Tag lines in advertising campaigns can be good or bad. Some of us think that more often than not, they’re bad.
“Tag lines”, in this instance, are those lovely little catch phrases usually plastered across a magazine ad or billboard, or even fading from view as a commercial wraps up. You know, the “Just Do It” stuff. (That particular tag line actually works reasonably well.)
One of our readers, Bryan Thombs of Evomo (cycling clothing), sent the following email to get this particular conversation going;
Have an idea for a topic… thought I would run it up the ole Kool-Aid flag pole. It seems like a good topic for the bicycle industry and marketing dialog.
Just thinking today about the Evomo brand (you know the clothing company I have created) and I have people (friends, family, industry peers) telling me that Evomo needs a tag line… maybe? As they start telling me this, what comes out of their mouth is ultimately a question more than a confident statement. I also begin to think. Does Evomo really need a tag line? I had always thought no way, never!
Well, personally I scoff at tag lines. I find many of them contrived, unrelated to the brand they are attached to, trying way too hard and just not memorable so why bother even having one. Some also just seem to be telling us what to do, and I would rather decide for myself what to do, thanks.
In many cases the amount of money and time spent having a team of people think up some amazing but simple line, is so unbelievable. Not to mention all the market research and data that finally comes together to present the “ultimate” tag line that some how encompasses everything about the company and its products. It also relates to each and every customer, new and old! I think it’s impossible, but does that
“ultimate” tag line some how exist somewhere? Could it be discovered one day by just the right marketing/agency monkey and become the secret hook that convinces your customers that you are the ultimate and thus your sales increase 1000% after the first month?
Now, I am not intending to rip on any company in particular. If it seems that way, it’s really just my evil twin which is bitter, jaded and argues with me about everything. Its also just my dissection of a very expensive aspect of marketing a brand that I am entering into and finding completely unecessary, or maybe necessary. I mean, I would like to have my sales increase 1000% and have everyone realize that I am the ultimate, who wouldn’t!
It seems that the purpose of a tag line is to be memorable and to let everyone know you are the “ultimate”. Ultimate? Really, ultimate at what? I was reading a few new cycling magazines this weekend (which) had me really looking at adverts to see just who has a tag line and what it is. Funny, how right there I was already convinced that a tag line were not important since I could not remember any at all. Well, I remember one: “Just do it”. Thats the only one I know off the top of my head. I had to actually look to see what other tag lines there might be.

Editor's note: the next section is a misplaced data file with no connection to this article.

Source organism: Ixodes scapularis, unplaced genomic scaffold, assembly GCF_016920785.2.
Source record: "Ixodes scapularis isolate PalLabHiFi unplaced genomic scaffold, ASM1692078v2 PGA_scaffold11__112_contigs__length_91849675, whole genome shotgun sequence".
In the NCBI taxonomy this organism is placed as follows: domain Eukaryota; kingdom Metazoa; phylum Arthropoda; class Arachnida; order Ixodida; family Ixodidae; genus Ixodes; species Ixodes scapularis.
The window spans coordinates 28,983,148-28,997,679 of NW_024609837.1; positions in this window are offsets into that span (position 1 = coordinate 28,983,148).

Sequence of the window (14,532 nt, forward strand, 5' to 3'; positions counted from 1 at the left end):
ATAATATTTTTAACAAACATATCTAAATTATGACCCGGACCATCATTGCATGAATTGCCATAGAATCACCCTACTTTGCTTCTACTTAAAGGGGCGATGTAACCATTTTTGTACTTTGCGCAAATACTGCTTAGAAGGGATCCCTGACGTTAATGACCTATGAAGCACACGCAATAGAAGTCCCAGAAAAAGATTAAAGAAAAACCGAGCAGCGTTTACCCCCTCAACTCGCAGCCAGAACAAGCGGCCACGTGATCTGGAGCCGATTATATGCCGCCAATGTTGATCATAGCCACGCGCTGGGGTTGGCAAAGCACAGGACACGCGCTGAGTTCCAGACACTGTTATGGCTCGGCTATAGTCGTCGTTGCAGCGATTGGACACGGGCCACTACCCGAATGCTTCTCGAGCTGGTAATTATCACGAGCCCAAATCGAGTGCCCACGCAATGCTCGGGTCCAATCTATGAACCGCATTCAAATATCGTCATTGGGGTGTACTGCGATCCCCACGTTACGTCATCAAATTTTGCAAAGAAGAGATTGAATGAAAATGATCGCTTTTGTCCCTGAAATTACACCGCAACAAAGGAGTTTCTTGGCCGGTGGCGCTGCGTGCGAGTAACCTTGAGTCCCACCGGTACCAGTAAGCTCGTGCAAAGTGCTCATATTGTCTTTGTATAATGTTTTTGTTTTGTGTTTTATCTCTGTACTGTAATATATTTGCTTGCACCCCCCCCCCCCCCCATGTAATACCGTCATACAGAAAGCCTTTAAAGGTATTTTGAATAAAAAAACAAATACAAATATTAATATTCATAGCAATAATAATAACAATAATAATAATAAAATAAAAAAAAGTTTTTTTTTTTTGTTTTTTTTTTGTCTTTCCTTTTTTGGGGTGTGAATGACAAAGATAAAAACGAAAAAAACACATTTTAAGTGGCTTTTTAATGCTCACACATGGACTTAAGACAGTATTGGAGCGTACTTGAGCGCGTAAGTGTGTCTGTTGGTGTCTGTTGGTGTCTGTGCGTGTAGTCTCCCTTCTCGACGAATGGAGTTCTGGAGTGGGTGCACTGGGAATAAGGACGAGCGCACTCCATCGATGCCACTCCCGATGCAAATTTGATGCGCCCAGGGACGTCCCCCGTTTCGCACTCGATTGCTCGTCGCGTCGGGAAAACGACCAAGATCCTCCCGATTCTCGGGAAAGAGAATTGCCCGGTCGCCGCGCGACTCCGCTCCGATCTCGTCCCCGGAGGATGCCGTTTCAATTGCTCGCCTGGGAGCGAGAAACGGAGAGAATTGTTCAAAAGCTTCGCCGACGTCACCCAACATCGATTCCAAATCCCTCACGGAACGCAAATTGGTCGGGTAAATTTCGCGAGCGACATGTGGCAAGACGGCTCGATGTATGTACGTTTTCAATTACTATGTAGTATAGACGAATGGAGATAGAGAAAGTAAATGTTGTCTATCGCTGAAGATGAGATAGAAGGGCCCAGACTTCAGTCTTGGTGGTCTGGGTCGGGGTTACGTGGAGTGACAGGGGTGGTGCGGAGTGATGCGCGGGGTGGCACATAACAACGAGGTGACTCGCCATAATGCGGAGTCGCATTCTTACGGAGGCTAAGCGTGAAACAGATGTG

This is a list of tag lines I found:
Wherever you ride
Redefining disk brakes
Between you and the trail
A better bike begins here
Love the ride
The art of high performance
Prepare to ride
Get the grip
Makes any ride better
Drive your passion
Born to ride
Where you gonna yak?
We get you
I laugh and figure the same people that write the voice overs for action movie trailers must think this stuff up.
Seems to me out of the 15, one tag actually mentions the product and one cleverly incorporates part of the brand’s name. The rest can be pretty much applied to any product for sale on the open market, including cars, detergent, shoes, toilet paper, lawn mowers and denture adhesives. That didnt seem like a good thing to me. Some just seemed lame.
All of this makes me wonder:
Would it be better that the tag line describes the product and/or company rather than just be some incomplete sentence stuck onto a logo mark? What is the purpose of a tag line anyway, especialy if it’s so vague? Is the risk of having people goof on your tag line or the company “good publicity”? If a customer (new or old) reads the tag line, does it positively or negatively affect their opinion of the company… maybe they don’t really care. I would want to know. Is having a tag line something you have to have? Everyone else has one- so should we.
So there you have it. My 15 minutes of ranting about tag lines.
Hope all is well,
There are a lot of really good points in that email- hence this post coming to be.
Like the title bar of this site mentions; Nobody is safe, not even us, from the slings and arrows of outrageous mockery or simple praise.
So here is the current Masi ad, as seen in the current issue of ROAD magazine;
“It’ll move you.” I know I’m not going to get a Pulitzer or anything, but it didn’t seem bad at the time. We were struggling with placing a bunch of copy in the ad, similar to the first one, or just keeping it simple. We went with the simple. As you can see, it wasn’t one of those “Just Do It” moments.
This is just to point out how hard it is to come up with that winning tag line, even when you don’t have a print deadline a few hours away. Tag lines are what I have called a “necessary evil” in some circumstances, but they can do almost as much harm as good. Get the tag line wrong and you are stuck with endless mockery and ridicule, which usually is not a good thing.
Now the floor is open to discussion!
Chief Kool-Aid Dispenser